The chairman of India’s National Security Advisory Board, Shayam Saran, has warned Pakistan that if it ever uses tactical, i.e. battlefield, nuclear weapons against Indian forces, it will be the target of an all-out Indian nuclear attack.
In an April 24 lecture titled “Is India’s nuclear deterrent credible?,” Saran declared, “[I]f [India] is attacked with such [tactical nuclear] weapons, it would engage in nuclear retaliation which will be massive and designed to inflict unacceptable damage on its adversary.” He continues, “From the Indian perspective…the label on a nuclear weapon used for attacking India, strategic or tactical, is irrelevant.”
A former Foreign Secretary and India’s chief negotiator during the Indo-U.S. civilian nuclear treaty talks, Shayam is an authoritative spokesman on India’s military-strategic and nuclear policy. He would not have made such a bald, significant, and blood-chilling statement without having received the go-ahead from the highest levels of India’s government and military.
In his speech, Saram claimed Pakistan is developing tactical nuclear weapons so as to “dissuade India from contemplating conventional punitive retaliation to sub-conventional but highly destructive and disruptive cross-border terrorist strikes.” Terming this “nuclear blackmail,” Saran countered it by threatening Pakistan with nuclear annihilation should it ever try to halt a conventional Indian military attack with tactical nuclear weapons.
Declaring “a limited nuclear war … a contradiction in terms,” Saram said that any use of nuclear weapons “would swiftly and inexorably escalate to the strategic level.” To emphasize the point, he then added, “Pakistan would be prudent not to assume otherwise as it sometimes appears to do, most recently by developing and perhaps deploying [battle] theatre nuclear weapons.”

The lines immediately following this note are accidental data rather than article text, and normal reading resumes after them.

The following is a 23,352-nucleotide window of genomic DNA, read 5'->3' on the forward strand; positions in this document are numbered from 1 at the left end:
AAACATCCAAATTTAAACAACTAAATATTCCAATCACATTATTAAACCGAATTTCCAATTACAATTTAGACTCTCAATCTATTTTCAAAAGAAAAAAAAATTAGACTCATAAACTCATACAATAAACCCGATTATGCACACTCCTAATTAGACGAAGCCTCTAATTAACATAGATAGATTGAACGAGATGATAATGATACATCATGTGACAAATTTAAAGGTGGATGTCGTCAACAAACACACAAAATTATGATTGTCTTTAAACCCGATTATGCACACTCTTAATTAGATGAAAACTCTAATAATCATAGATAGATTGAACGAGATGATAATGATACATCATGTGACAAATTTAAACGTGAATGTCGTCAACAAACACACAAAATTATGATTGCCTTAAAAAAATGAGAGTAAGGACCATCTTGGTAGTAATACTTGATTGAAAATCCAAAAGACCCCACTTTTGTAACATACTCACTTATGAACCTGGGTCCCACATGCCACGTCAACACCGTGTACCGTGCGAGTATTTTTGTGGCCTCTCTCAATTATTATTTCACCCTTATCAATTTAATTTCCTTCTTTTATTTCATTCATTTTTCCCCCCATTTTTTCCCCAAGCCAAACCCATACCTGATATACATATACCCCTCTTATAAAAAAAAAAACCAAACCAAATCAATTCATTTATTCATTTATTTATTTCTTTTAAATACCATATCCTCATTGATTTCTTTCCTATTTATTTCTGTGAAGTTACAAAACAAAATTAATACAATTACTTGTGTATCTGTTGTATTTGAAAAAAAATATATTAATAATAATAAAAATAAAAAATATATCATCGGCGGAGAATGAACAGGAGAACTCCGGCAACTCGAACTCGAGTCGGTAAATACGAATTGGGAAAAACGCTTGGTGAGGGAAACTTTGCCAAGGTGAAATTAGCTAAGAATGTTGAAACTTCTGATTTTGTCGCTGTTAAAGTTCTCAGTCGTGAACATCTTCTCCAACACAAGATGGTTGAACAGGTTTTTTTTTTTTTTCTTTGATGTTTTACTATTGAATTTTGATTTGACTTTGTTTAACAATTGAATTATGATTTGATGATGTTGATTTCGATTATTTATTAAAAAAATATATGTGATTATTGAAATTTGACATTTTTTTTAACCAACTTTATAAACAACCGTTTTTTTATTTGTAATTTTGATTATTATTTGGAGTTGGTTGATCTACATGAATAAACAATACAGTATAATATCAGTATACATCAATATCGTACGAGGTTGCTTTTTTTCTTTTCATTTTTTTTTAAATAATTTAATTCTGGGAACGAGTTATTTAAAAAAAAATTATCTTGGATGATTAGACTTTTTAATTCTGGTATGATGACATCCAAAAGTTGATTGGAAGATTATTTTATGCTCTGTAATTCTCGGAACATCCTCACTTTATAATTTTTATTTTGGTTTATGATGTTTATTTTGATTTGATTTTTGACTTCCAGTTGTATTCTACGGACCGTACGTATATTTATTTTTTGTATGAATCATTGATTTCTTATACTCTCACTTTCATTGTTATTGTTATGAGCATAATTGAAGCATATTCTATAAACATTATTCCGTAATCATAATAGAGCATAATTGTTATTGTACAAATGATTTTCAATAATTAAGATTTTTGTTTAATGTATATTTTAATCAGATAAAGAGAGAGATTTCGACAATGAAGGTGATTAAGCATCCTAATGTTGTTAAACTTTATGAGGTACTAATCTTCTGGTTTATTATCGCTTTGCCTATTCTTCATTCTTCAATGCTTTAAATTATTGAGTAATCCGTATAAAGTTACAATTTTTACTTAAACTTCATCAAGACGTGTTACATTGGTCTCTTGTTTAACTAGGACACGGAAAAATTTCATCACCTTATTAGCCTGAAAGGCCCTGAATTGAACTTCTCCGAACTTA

In the past, India has proclaimed its adherence to a “no first-strike” nuclear policy. While Saran claimed this remains India’s policy, his statement dramatically lowers the bar for the use of India’s strategic nuclear arsenal and the possibility of all-out nuclear war in South Asia—a war that would result in the deaths of tens if not hundreds of millions of people and potentially have catastrophic impact on life around the world.
Saram’s denunciations of Pakistani nuclear blackmail are entirely self-serving. Since their establishment through the 1947 communal partition of the subcontinent, India and Pakistan have been locked in a reactionary geo-political conflict that has resulted in three declared wars and countless war crises. A “comprehensive peace process,” initiated almost a decade ago after the countries came to the brink of war in 2001-2, has been stalled for years. Meanwhile, the two countries are engaged in an arms race.